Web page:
Ultimate in Africa is on the up and up. With U23 World Championships around the corner, the ultimate community is experiencing something it has never seen before: multiple African ultimate teams at the same major international tournament. Kenya and Uganda created a buzz on social media at the World Championships of Beach Ultimate 2015 as both countries accomplished their first ever victories on the international stage. The importance of this cannot be understated because their presence in Dubai could be a watershed moment for African ultimate. While there is plenty of ultimate played in a number of countries across the continent, only South Africa has consistently attended major international tournaments. We can now proudly say that we have three countries flying one flag for more than one billion citizens of Africa. Hopefully this will spur on other WFDF member nations, Tanzania and the Democratic Republic of Congo, to send teams to compete against other countries and join the global ultimate family.
South Africa has sent an open team to every WFDF World Championship since 1998. We joined the mixed division in 2004 in Turku, Finland and returned in 2012 to Sakai, Japan to take home the spirit award. It is no longer a question of whether we will send a team to WFDF events but how many divisions we want to compete in. Our next achievement is competing in a youth division internationally and we are proud to have the pleasure of sending a mixed team, the Wild Dogs, to compete in the WFDF U23 World Championships in London this year. This will be the first African team to compete in this event and we are eager to see how we stack up against more seasoned countries with a longer history of ultimate.
South Africa didn’t even consider sending a team to the previous two U23 Championships. These events were arguably not even on our radar. How can it be that in two years we are ready to join in on the action? We think the answer lies in the growth of the sport at the university level. Three years ago, there was only one official university team that played ultimate in South Africa — one lonely team. This year we have five university teams and the Wild Dogs have representatives from all of them. We are creating little pockets of ultimate fever as the university players spread out to work around the country. Our team has players from all over; four different provinces and seven different cities. Aspiring architects, geologists, philosophers, physicists, historians, doctors, artists and accountants: we are the youth and future of South African ultimate.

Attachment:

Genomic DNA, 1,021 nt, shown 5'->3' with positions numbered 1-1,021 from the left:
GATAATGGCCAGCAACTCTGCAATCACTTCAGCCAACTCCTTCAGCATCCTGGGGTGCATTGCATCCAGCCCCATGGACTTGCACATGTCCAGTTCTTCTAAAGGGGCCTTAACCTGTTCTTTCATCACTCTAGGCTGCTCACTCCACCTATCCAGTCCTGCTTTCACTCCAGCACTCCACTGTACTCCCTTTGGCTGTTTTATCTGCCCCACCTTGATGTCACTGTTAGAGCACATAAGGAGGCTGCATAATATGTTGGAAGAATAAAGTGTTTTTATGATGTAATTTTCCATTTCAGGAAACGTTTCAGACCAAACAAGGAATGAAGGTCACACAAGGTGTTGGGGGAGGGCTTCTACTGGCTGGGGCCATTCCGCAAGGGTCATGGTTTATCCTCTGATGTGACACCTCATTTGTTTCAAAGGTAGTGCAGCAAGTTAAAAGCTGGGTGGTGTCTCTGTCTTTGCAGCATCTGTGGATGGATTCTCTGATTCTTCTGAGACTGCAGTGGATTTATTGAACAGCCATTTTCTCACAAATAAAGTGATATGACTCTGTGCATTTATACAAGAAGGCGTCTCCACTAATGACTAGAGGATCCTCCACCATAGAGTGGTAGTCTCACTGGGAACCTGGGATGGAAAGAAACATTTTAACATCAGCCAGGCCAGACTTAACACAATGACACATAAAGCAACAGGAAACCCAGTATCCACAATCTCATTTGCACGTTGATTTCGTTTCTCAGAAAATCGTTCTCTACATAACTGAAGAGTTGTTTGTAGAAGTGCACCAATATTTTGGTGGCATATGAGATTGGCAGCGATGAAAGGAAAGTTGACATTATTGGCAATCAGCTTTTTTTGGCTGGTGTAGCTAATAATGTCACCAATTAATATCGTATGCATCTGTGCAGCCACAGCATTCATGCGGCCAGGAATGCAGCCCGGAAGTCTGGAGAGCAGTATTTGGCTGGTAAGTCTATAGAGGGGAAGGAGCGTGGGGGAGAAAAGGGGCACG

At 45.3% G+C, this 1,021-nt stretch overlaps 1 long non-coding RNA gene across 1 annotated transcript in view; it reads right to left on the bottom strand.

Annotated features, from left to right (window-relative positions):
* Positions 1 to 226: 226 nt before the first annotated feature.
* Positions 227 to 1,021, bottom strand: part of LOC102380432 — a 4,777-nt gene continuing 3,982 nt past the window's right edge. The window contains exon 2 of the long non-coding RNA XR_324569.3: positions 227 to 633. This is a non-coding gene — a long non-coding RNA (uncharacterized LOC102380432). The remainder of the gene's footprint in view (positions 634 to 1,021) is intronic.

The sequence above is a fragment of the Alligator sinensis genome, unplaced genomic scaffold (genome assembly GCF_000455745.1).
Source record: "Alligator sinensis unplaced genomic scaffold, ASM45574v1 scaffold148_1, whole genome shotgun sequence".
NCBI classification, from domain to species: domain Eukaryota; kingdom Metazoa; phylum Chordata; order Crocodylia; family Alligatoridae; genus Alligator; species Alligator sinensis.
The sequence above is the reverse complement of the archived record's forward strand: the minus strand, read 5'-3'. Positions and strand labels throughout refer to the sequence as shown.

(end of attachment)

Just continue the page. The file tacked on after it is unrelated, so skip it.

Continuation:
For many of us this is our first international tournament and we are approaching it with a nervous energy. But — we are ready, we are excited, we are united and we are powerful. We draw strength from our totem animal, the African Wild Dog. These amazing highly social animals hunt, play and joke together. They have bundles of energy and can run for hours on end, hunting their prey by tiring them out. Both the animals and our ultimate team share a desire for fun and competition.
The idea of representing our country has resulted in many enthusiastic air punches and sleepless nights. These sleepless nights come from our excitement to compete but also from the stress of funding our campaign. It is incredibly expensive for students and we need to pay for all of our own costs. Flying halfway across the world is expensive at the best of times, and the abysmal rand to pound exchange rate makes this even tougher. We do have a multi-point fundraising plan and are working very hard to raise funds. At the top of this list is our Indiegogo crowdfunding campaign and we are hoping the global ultimate community can help us get to London in July. We want to be there, we deserve to be there and the tournament needs us there; it wouldn’t be a world championship without Africa representing.
Many of us would never have dreamed of being able to hoist the flag for South Africa at an international competition (and in a sport under Olympic consideration no less). The desire of the team is not just to be externally recognized, but also to use this tournament as a platform to create more interest in the sport back home. Attending this tournament, competing on the world stage and coming back with stories, memories and new friends would go a long way to promote the sport. Hopefully the next time the U23 Championships comes around we will send more than one team. We want to take the tournament by storm and prove that even though South African ultimate is in its infancy, we can compete on the world stage.
We have high hopes for the sport and rumors of an African Ultimate Championship are spreading. It will be a number of years and lots of hard work before this dream is realized. Sending a U23 team to compete internationally shows the ambition and enthusiasm we have for ultimate in Africa and will undoubtedly go a long way in developing our beloved sport in our vibrant continent.
Here is the link to our crowdfunding site – https://www.indiegogo.com/projects/get-south-africa-s-u23-ultimate-team-to-worlds/x/10102850#home
Here is a link to our Facebook page, have a look at how we progress on our journey to London – https://www.facebook.com/SAu23wilddogs
Also follow us on twitter here: @SA_U23_WildDogs
This article was written by a number of people, including: Dale Franklin, Graham Gerhart, Jarrod Banks, Oliver Goosen and Jonathan Aronson.